My experience I didn’t forget
When I talked to the patients I met
I wasn’t nervous
When I went into the service
And now I can say I’m a vet.
Yesterday I saw four veterans before noon.
One had been stationed at Pearl Harbor on December 7th 1941. At 89, the patient maintains a clear mind, erect posture erect, and nimble speech. The apparent age is a good ten years younger than the calendar age, and we talked about that. The patient’s oldest sibling just died at age 103. I told my plans for the future. From the patient’s perspective, a year away doesn’t seem like such a long time.
A second vet recounted tales of the Mediterranean in 1957. We talked about what being a short timer feels like. At tour- of-duty’s end, separation orders in hand, the acronym FYIGMO applied. Until the separation from the service was delayed by a month because the international situation heated up. We discussed how FYIGMO can go to FUBAR.
I won’t translate the acronyms; in the twenty-first century anyone who can access this blog can use a search engine.
More than a dozen years ago, because I listened carefully, I was instrumental in tracking down a disease so ridiculously rare that it wasn’t discussed at all in medical school. There’s only one case in Sioux City and mentioning it would be tantamount to disclosing the identity of the patient.
Mayo Clinic actually nailed down the problem after it had been missed by very good local subspecialists. The patient didn’t deserve the disease, it’s a disorder of bad luck. Fifty years ago life expectancy was less than a year. Now, with very good drugs financed by the VA he’s doing wonderfully.
The third vet complained about the price of medications. I asked if he’d investigated the Veteran’s Administration resources. The answer expressed frustration with the VA system.
The VA had a bad reputation a while ago, I don’t know if it was deserved. In medical school and residency the joke went: You walk into a patient room at the VA hospital. There are three glasses of orange juice on the bedside table. What’s the diagnosis?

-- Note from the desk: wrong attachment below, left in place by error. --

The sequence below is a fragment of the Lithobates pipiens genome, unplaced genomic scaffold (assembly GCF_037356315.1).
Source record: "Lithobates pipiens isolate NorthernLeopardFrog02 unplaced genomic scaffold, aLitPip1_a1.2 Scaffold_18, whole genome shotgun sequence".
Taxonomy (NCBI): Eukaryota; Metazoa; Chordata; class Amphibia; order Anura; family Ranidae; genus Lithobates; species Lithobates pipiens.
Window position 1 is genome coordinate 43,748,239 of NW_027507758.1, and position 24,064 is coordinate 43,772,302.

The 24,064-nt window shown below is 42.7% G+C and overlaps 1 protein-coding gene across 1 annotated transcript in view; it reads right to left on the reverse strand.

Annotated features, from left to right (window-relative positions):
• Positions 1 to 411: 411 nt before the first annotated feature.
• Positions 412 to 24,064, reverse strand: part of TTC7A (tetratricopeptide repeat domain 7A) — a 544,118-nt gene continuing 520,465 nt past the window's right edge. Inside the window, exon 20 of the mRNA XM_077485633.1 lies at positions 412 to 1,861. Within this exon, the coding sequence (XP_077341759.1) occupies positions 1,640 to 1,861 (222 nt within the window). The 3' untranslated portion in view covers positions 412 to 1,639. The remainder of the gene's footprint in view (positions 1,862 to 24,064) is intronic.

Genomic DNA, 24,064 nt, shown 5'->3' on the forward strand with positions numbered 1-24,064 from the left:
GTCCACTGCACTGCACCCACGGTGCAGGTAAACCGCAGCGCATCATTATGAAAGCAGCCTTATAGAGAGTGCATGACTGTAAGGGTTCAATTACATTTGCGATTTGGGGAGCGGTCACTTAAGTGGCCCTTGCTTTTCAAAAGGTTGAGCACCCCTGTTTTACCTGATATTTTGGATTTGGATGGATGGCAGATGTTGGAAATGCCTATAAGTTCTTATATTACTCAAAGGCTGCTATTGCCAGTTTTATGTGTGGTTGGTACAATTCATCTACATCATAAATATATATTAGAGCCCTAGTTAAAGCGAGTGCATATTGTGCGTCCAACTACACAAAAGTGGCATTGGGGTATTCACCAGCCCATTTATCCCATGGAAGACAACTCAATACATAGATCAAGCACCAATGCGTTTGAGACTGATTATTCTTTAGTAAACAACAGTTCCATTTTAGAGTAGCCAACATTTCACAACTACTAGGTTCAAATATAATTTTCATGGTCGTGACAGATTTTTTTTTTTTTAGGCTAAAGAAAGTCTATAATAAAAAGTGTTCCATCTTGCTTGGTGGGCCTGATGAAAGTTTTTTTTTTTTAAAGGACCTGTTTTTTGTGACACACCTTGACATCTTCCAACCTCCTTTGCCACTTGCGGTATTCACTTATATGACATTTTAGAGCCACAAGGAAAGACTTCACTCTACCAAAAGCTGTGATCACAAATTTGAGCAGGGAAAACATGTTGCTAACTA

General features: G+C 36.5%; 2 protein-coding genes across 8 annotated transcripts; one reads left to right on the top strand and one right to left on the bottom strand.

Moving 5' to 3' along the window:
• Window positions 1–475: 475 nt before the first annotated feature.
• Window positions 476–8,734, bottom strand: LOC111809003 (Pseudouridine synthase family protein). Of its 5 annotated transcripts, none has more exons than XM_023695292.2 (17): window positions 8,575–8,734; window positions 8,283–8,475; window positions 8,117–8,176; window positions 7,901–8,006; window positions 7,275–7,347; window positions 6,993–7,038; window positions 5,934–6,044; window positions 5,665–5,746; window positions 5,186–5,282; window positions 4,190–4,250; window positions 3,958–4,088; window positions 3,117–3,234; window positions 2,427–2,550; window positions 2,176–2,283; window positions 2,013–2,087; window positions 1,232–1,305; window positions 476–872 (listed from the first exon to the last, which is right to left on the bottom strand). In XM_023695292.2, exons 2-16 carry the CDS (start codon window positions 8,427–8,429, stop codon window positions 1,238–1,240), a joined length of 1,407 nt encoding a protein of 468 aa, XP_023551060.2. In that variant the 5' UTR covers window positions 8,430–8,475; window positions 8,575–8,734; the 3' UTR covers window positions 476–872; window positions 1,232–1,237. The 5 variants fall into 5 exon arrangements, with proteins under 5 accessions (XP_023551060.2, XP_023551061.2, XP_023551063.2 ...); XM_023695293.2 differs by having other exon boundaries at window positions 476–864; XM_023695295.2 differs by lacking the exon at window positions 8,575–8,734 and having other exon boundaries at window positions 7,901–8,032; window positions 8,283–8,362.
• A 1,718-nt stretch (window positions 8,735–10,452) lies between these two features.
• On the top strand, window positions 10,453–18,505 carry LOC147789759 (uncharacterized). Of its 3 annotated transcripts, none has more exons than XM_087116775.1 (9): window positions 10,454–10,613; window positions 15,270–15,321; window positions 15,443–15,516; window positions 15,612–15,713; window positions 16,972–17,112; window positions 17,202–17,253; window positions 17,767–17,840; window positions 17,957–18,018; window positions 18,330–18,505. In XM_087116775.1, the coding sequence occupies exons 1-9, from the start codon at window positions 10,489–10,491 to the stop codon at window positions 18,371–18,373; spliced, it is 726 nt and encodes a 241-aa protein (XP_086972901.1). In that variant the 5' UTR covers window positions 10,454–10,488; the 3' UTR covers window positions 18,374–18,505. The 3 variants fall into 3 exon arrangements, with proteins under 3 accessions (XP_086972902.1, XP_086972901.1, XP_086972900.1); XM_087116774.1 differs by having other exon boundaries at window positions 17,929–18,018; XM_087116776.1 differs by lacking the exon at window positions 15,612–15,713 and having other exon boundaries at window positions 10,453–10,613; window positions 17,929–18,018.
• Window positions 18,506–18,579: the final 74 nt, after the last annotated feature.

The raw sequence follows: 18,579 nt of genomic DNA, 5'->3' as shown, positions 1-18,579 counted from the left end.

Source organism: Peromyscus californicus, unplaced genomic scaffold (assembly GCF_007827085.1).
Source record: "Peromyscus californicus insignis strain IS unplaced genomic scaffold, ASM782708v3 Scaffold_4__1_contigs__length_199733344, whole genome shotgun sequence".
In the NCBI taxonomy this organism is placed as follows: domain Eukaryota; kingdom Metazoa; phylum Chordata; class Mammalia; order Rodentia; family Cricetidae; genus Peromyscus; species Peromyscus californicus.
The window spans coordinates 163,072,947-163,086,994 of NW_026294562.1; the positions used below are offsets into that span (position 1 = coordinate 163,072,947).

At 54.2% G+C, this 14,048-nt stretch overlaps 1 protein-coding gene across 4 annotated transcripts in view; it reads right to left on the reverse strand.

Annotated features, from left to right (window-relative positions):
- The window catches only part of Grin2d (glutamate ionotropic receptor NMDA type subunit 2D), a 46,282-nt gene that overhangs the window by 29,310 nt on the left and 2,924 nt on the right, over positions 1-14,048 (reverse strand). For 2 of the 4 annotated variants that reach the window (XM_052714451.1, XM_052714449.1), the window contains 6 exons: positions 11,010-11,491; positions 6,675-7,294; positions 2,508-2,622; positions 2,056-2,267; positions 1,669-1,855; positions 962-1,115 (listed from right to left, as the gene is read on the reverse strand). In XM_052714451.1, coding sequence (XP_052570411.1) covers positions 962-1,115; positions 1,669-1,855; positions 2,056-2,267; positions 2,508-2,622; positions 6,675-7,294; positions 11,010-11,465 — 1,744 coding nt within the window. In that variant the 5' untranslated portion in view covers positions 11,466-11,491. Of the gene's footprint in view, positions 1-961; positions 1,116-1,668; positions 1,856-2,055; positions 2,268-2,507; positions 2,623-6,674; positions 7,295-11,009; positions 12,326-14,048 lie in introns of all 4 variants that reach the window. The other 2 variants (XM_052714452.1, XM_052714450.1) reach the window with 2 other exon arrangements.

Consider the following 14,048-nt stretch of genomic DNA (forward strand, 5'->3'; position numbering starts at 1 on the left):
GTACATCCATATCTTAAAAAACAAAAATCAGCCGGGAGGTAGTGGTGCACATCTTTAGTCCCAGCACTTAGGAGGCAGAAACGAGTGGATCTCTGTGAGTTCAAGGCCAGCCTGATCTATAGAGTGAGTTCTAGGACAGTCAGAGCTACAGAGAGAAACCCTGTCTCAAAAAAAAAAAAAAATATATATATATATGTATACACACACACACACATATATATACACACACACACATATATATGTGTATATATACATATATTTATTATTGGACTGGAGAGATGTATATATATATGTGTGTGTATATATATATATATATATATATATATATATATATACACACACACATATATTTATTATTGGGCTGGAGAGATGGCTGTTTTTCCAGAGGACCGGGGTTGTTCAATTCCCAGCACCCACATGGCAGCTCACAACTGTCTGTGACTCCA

I, like most people just getting used to clinical medicine, guessed diabetes, then sheepishly shrugged my shoulders.
The punch line: Patient’s been dead for three days.
The VA I’m familiar with is nothing like that. The Veteran’s Hospital in Sioux Falls remains the warmest hospital I’ve ever experienced. The employees go past professionalism and into extreme caring.
I feel like poser walking the same hallways with the men and women who faced enemy rifles.
(There are seven uniformed services: Army, Navy, Air Force, Marines, Coast Guard, National Oceanographic and Atmospheric Administration, and the Public Health Service. I served in the PHS on a series of Indian reservations. The most dangerous thing I did was face drunks in the ER.)
My experience with the VA has been uniformly good. They pay for rheumatology services. Every injection of the fabulously expensive drug they pay for pries the devil’s fingers from my spine.
Three very good family practitioners in Sioux City left private practice to work for the VA in the last fifteen years. They have expressed intense personal and professional satisfaction with the choice.
I’ve considered it. The problem remains that two of my unusual talents, my fluency in Spanish and my ability to examine children without force, would not be used. But as a short-term situation the VA clinics sound attractive.
I’m also thinking about taking a one month position on an Armed Services base. They’re frequently short-handed. At the very least, it would be an adventure, and a positive payback.